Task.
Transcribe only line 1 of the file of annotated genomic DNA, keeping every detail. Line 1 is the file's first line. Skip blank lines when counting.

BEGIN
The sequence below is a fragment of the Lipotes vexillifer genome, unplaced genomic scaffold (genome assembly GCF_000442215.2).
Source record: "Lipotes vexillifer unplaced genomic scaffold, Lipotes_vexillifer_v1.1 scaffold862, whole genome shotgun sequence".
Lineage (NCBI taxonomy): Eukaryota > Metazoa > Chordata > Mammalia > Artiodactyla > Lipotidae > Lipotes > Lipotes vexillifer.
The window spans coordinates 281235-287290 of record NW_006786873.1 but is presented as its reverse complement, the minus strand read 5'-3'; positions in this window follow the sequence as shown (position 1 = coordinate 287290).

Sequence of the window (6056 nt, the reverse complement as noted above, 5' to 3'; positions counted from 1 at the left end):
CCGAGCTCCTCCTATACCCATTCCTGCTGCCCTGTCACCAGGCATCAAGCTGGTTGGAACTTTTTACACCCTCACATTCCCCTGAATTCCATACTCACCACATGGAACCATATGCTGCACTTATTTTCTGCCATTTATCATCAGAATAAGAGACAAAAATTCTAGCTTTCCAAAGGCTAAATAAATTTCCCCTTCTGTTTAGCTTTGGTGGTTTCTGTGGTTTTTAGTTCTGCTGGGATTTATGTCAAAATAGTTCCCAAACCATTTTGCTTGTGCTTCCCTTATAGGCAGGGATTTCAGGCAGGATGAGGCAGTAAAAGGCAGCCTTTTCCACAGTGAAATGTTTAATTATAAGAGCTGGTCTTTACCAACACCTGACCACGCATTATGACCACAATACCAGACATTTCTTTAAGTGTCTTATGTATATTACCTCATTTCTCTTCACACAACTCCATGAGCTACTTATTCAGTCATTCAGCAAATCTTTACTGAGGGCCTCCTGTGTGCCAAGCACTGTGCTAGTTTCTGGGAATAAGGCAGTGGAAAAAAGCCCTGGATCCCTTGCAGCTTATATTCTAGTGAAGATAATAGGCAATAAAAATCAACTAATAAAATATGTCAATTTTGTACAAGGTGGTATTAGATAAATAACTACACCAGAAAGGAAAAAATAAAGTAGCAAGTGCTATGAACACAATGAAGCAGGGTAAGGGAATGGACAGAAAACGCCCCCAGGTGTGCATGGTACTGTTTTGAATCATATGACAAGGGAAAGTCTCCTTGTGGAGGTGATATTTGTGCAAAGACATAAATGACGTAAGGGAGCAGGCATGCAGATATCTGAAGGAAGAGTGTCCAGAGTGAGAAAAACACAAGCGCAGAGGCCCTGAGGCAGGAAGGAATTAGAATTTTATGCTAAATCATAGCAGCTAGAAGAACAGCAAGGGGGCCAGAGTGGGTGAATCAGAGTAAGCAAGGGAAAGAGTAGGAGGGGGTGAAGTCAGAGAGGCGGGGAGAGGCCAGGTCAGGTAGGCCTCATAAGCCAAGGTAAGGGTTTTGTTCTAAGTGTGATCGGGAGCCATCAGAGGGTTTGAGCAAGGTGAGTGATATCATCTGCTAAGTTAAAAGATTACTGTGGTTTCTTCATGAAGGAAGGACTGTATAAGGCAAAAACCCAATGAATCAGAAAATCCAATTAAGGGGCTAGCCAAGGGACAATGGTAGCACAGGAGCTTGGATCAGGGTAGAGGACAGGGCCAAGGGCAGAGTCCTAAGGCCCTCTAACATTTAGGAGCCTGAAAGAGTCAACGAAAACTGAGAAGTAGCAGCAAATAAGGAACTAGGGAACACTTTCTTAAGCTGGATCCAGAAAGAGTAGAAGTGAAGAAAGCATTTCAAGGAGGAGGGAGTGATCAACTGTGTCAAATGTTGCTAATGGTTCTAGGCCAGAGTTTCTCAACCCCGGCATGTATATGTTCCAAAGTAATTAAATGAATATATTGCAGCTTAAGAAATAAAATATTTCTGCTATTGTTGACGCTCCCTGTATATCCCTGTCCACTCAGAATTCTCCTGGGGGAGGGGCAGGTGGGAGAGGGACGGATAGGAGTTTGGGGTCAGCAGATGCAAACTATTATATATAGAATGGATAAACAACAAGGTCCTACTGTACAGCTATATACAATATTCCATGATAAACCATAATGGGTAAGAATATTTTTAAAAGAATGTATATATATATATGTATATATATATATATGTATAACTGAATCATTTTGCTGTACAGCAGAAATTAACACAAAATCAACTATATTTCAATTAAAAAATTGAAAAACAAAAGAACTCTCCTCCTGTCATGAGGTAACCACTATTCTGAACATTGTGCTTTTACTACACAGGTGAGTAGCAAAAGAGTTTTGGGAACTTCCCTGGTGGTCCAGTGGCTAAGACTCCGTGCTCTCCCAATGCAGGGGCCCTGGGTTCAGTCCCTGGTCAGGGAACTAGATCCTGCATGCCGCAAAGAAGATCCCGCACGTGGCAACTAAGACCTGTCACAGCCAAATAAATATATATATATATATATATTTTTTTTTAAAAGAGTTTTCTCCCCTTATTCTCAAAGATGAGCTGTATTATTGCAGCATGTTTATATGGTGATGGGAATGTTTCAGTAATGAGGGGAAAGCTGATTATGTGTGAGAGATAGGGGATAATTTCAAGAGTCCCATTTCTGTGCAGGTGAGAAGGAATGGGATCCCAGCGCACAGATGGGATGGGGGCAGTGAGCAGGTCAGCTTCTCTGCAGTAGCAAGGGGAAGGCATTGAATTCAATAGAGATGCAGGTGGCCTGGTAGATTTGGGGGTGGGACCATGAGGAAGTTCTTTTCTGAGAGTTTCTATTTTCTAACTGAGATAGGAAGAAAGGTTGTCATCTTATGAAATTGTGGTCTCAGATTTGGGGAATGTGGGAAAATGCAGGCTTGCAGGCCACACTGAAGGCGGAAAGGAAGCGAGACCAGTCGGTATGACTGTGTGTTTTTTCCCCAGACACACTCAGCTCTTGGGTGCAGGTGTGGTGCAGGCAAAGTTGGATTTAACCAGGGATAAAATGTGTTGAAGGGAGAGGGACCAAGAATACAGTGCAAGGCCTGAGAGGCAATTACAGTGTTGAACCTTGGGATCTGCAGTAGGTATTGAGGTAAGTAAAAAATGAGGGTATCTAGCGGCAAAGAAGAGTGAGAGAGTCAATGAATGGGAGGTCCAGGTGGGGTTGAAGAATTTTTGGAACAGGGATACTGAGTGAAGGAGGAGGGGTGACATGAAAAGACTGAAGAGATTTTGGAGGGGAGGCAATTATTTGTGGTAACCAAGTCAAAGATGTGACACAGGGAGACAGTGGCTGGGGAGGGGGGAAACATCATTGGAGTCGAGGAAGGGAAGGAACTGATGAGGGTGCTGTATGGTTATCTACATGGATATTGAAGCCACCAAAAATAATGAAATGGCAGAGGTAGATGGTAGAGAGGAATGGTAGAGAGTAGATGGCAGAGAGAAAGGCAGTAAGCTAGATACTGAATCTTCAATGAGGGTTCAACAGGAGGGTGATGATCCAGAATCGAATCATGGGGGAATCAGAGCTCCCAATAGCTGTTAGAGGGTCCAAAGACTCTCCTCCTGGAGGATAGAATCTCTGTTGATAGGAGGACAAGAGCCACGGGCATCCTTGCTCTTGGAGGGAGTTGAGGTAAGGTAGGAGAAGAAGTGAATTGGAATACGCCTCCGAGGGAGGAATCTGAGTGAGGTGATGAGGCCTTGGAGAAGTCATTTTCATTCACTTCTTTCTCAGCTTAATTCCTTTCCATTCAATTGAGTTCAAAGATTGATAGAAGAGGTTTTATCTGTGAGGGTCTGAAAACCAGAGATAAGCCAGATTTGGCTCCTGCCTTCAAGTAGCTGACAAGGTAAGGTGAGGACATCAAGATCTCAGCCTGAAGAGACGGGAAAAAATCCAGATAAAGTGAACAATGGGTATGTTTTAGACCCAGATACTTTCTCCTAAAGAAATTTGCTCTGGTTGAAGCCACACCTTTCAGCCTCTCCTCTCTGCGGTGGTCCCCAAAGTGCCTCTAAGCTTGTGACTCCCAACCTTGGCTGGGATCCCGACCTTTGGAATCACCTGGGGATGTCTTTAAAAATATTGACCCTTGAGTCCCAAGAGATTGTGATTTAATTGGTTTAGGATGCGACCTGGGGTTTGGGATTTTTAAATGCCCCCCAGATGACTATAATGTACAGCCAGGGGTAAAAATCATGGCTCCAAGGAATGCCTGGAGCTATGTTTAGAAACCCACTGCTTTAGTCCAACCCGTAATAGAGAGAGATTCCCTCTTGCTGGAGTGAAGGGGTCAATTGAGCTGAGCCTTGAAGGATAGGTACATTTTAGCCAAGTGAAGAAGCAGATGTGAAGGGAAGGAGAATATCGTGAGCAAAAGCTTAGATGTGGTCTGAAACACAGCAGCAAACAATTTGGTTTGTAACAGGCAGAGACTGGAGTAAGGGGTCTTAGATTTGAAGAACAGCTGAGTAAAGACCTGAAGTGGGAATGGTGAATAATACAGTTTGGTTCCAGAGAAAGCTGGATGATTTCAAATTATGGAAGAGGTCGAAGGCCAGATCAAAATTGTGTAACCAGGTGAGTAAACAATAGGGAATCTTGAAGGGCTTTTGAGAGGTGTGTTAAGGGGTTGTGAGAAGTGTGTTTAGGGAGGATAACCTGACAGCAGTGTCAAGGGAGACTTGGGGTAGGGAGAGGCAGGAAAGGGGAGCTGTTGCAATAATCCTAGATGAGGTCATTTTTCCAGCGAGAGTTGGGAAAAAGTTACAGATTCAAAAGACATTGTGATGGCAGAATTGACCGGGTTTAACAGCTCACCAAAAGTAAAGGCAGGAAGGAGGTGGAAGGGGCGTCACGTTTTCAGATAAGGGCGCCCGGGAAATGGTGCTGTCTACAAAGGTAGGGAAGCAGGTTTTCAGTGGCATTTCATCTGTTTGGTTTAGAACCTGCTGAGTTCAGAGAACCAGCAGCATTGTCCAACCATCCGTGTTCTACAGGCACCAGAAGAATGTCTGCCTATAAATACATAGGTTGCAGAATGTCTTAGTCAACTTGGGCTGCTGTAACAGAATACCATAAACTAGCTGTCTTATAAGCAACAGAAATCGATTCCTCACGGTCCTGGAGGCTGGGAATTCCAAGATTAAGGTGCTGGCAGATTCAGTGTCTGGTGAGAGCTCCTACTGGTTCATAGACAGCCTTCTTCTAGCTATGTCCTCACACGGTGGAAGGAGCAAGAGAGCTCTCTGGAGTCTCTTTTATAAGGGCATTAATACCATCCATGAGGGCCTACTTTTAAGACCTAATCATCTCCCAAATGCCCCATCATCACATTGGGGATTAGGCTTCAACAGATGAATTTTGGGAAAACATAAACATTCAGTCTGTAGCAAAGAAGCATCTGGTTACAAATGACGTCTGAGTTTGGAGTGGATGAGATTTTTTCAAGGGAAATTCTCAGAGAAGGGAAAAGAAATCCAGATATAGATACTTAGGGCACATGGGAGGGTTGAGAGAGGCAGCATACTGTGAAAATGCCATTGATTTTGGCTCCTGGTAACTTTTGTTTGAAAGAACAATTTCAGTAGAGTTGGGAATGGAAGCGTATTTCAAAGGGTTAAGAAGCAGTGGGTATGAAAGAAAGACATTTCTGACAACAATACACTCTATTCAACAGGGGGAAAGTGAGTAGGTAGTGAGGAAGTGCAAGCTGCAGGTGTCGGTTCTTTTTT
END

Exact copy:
The sequence below is a fragment of the Lipotes vexillifer genome, unplaced genomic scaffold (genome assembly GCF_000442215.2).